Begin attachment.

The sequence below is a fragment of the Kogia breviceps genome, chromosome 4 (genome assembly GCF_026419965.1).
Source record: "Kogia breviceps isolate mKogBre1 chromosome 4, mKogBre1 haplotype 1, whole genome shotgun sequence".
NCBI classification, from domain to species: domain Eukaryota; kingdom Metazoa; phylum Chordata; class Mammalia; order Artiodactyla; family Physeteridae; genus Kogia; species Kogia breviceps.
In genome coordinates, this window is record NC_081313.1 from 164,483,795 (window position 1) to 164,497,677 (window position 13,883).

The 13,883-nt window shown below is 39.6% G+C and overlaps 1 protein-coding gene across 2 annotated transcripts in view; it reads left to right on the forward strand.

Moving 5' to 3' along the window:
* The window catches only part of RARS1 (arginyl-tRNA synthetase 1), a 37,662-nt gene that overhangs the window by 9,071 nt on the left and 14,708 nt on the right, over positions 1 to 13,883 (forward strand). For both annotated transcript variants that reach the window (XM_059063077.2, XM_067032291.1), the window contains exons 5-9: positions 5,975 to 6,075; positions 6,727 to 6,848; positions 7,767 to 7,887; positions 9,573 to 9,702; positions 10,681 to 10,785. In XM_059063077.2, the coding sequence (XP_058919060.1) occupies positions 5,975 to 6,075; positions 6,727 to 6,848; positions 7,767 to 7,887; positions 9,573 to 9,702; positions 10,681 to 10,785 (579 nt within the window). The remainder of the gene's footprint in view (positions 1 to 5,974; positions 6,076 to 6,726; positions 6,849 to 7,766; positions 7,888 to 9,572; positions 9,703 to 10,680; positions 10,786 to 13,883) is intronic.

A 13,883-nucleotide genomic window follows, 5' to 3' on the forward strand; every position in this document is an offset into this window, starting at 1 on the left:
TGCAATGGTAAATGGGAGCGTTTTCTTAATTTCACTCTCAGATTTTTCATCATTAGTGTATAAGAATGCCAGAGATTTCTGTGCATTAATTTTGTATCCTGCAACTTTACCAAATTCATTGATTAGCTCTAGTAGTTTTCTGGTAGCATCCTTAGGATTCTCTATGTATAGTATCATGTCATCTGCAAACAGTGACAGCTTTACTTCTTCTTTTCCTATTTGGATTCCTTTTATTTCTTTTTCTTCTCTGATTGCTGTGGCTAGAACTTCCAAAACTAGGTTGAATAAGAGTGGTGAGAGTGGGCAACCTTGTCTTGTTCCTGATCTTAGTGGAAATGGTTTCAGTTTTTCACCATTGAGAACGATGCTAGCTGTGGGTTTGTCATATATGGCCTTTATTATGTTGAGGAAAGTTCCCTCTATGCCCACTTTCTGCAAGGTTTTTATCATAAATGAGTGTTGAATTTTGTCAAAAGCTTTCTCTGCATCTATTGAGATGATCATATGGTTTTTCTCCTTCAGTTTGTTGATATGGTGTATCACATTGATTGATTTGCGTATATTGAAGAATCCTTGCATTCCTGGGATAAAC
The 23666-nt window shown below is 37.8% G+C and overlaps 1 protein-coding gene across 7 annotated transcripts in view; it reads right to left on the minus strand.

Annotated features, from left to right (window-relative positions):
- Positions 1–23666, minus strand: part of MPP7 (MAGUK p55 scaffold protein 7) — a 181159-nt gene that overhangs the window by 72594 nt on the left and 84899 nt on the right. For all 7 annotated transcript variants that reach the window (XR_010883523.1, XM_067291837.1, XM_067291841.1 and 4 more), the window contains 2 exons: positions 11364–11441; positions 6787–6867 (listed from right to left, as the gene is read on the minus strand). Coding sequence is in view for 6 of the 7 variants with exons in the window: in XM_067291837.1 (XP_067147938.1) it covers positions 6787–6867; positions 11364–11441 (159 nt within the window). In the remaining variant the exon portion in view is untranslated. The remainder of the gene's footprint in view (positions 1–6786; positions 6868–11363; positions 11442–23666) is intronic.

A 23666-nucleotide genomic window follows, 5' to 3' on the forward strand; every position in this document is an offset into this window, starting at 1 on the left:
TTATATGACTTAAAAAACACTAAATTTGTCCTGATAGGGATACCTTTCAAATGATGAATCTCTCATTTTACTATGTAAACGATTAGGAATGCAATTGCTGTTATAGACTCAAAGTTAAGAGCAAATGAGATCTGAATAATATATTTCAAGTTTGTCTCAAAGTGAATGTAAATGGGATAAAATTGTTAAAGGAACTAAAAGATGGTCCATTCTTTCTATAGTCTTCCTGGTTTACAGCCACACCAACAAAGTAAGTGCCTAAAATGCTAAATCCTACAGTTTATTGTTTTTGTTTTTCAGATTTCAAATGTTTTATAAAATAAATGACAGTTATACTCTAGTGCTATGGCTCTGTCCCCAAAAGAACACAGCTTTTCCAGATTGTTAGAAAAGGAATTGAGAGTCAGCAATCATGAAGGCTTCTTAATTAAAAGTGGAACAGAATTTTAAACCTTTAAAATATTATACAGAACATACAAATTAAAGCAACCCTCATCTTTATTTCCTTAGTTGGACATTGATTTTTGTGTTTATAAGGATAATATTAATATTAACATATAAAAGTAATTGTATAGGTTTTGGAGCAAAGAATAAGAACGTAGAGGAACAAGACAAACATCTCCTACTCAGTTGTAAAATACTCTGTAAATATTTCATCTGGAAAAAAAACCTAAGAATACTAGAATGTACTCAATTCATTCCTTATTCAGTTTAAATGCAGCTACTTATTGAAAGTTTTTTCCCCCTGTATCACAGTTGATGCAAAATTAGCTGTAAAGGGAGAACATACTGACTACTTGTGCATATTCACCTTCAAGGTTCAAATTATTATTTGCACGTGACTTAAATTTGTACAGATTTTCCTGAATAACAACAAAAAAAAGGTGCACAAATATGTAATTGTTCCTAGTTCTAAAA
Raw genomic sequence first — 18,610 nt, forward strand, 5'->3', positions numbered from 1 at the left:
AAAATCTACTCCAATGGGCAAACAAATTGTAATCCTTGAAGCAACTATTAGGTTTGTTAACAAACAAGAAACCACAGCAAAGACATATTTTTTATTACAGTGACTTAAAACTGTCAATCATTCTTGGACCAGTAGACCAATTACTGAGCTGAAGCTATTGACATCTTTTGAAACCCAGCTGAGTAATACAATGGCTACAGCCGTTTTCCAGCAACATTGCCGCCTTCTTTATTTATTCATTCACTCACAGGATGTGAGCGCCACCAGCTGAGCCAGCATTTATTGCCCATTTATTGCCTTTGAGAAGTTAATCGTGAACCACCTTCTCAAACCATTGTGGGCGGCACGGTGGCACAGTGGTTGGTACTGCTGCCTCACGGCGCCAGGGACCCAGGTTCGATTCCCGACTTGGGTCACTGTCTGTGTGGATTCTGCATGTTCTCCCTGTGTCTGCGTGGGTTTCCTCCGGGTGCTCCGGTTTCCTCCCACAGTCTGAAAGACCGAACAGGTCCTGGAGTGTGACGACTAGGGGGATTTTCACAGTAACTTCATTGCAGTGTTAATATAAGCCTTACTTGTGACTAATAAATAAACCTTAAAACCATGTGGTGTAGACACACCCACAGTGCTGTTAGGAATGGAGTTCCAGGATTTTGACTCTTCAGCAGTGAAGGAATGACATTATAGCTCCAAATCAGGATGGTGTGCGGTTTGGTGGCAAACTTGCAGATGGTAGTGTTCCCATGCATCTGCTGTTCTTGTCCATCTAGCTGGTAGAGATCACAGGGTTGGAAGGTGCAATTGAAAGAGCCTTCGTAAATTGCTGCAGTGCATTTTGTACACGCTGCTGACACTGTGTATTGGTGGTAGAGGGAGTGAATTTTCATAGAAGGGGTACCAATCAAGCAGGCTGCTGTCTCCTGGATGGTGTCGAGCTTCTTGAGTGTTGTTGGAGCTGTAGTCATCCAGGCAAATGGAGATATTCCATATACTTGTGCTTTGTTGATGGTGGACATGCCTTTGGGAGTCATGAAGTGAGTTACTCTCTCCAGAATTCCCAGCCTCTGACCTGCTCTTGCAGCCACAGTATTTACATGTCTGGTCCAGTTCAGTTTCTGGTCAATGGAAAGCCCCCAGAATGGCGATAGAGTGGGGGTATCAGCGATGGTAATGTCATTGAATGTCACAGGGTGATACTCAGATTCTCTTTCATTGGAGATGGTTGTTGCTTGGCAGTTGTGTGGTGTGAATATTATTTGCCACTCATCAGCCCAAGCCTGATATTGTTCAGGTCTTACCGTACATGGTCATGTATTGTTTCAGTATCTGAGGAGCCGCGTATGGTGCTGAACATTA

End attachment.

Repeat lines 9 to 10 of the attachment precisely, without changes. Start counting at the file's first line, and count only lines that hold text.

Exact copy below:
TGCAATGGTAAATGGGAGCGTTTTCTTAATTTCACTCTCAGATTTTTCATCATTAGTGTATAAGAATGCCAGAGATTTCTGTGCATTAATTTTGTATCCTGCAACTTTACCAAATTCATTGATTAGCTCTAGTAGTTTTCTGGTAGCATCCTTAGGATTCTCTATGTATAGTATCATGTCATCTGCAAACAGTGACAGCTTTACTTCTTCTTTTCCTATTTGGATTCCTTTTATTTCTTTTTCTTCTCTGATTGCTGTGGCTAGAACTTCCAAAACTAGGTTGAATAAGAGTGGTGAGAGTGGGCAACCTTGTCTTGTTCCTGATCTTAGTGGAAATGGTTTCAGTTTTTCACCATTGAGAACGATGCTAGCTGTGGGTTTGTCATATATGGCCTTTATTATGTTGAGGAAAGTTCCCTCTATGCCCACTTTCTGCAAGGTTTTTATCATAAATGAGTGTTGAATTTTGTCAAAAGCTTTCTCTGCATCTATTGAGATGATCATATGGTTTTTCTCCTTCAGTTTGTTGATATGGTGTATCACATTGATTGATTTGCGTATATTGAAGAATCCTTGCATTCCTGGGATAAAC
The 23666-nt window shown below is 37.8% G+C and overlaps 1 protein-coding gene across 7 annotated transcripts in view; it reads right to left on the minus strand.